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Lyme Disease
Felix B. Chang, MD, DABMA, FAAMA
image BASICS
DESCRIPTION
  • A multisystem infection caused by Borrelia spirochetes, transmitted primarily by ixodid ticks
    • Ixodes scapularis (deer ticks) in the New England and Great Lakes areas
    • Ixodes pacificus in the West (blacklegged ticks and Western blacklegged ticks)
    • Ixodes ricinus in Europe
    • Ixodes persuladas in Asia and Russia
  • Early localized Lyme disease includes a characteristic expanding skin rash (erythema migrans [EM]) (70%) and constitutional flulike symptoms.
  • Disseminated Lyme disease presents with involvement of ≥1 organ systems. Neurologic, cardiac, and pauciarticular arthritis are the most common.
  • Post-Lyme disease syndrome includes arthritis (50%) and chronic neurologic syndromes.
  • System(s) affected: hemic/lymphatic/immunologic; musculoskeletal; skin/exocrine; cardiac; neurologic
  • Synonym(s): Lyme arthritis; Lyme borreliosis
EPIDEMIOLOGY
Incidence
  • 96% of U.S. cases in 2011 were reported from 13 states: New England, New York, New Jersey, Delaware, Pennsylvania, Maryland, Minnesota, and Wisconsin (1).
  • In states where Lyme disease is endemic, the incidence is 0.5 per 1,000 but can be substantially higher in local areas.
  • Cases have been reported from all 50 states.
  • From 2003 to 2012, a total of 279,509 cases of Lyme disease were reported in the United States.
  • Currently the seventh most common reportable disease in the United States
Prevalence
  • The most reported vector-borne illness in the United States
  • Predominant age: most common in children ages 5 to 14 years and in adults aged 55 to 70 years of age
  • Predominant sex: male > female in the United States
ETIOLOGY AND PATHOPHYSIOLOGY
  • Infection with spirochete Borrelia burgdorferi in the United States, or Borrelia afzelii or Borrelia garinii in Europe, transmitted by the bite of ixodid ticks (2)[A]
  • Approximately 90% of cases are transmitted during the nymph stage of the tick life cycle.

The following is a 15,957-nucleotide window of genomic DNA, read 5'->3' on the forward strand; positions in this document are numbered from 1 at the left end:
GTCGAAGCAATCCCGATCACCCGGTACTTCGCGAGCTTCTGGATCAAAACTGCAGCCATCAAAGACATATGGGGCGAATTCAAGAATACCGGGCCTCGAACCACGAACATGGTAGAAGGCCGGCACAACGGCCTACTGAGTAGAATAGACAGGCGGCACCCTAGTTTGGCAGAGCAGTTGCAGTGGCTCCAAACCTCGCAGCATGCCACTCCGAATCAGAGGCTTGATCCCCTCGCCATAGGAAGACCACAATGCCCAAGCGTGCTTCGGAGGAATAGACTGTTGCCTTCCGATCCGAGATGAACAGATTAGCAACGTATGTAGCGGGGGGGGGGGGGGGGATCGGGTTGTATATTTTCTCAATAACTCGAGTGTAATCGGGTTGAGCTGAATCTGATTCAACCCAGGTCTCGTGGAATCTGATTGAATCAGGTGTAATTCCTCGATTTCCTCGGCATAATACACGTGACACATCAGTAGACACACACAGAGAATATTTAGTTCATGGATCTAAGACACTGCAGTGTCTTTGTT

• If a tick is infected, the chance of transmission increases with time attached: 12% at 48 hours, 79% at 72 hours, and 94% at 96 hours of attachment.
  • Primary animal reservoir is the white-footed mouse.
  • Spirochetes multiply and spread within dermis. Host response results in characteristic (EM) rash. Hematogenous dissemination results in disease within CNS, cardiovascular, or other organ systems.
  • Star ticks (Amblyomma americanum), the American dog tick (Dermacentor variabilis), the Rocky Mountain wood tick (Dermacentor andersoni), and the brown dog tick (Rhipicephalus sanguineus) are not known to transmit Lyme disease.
Genetics
Human leukocyte antigen: Patients with haplotype DR4 or DR2 may be more susceptible to prolonged arthritis.
RISK FACTORS
  • Exposure in tick-infested area, particularly from April to November
  • Those who reside or are employed in endemic areas where ixodid ticks are found are at increased risk.
  • Ixodid ticks are commonly found on deer. Hunters may be at an increased risk.
GENERAL PREVENTION
  • “Tick checks”: Examine skin after outdoor activities.
  • Remove ticks within 36 hours to limit transmission.
  • Wear clothing covering the ankles in endemic areas.
  • Use insect repellents containing DEET.
  • Apply permethrin to clothes, shoes, and tents.
  • Antibiotic prophylaxis is recommended for the prevention of Lyme disease in endemic areas following an Ixodes tick bite.
  • Prophylactic treatment with 1 dose of 200 mg of doxycycline within 72 hours of a tick bite in highly endemic areas is 87% effective. Contraindicated in pregnancy and in children; no prophylactic agent is approved for these groups (2)[A].
COMMONLY ASSOCIATED CONDITIONS
  • Coinfection with babesiosis has been reported. Suggested by high fever
  • Southern tick-associated rash illness may be mistaken for Lyme disease. It is seen in the Southeastern and South Central United States and is associated with the bite of the lone star tick, A. americanum.
image DIAGNOSIS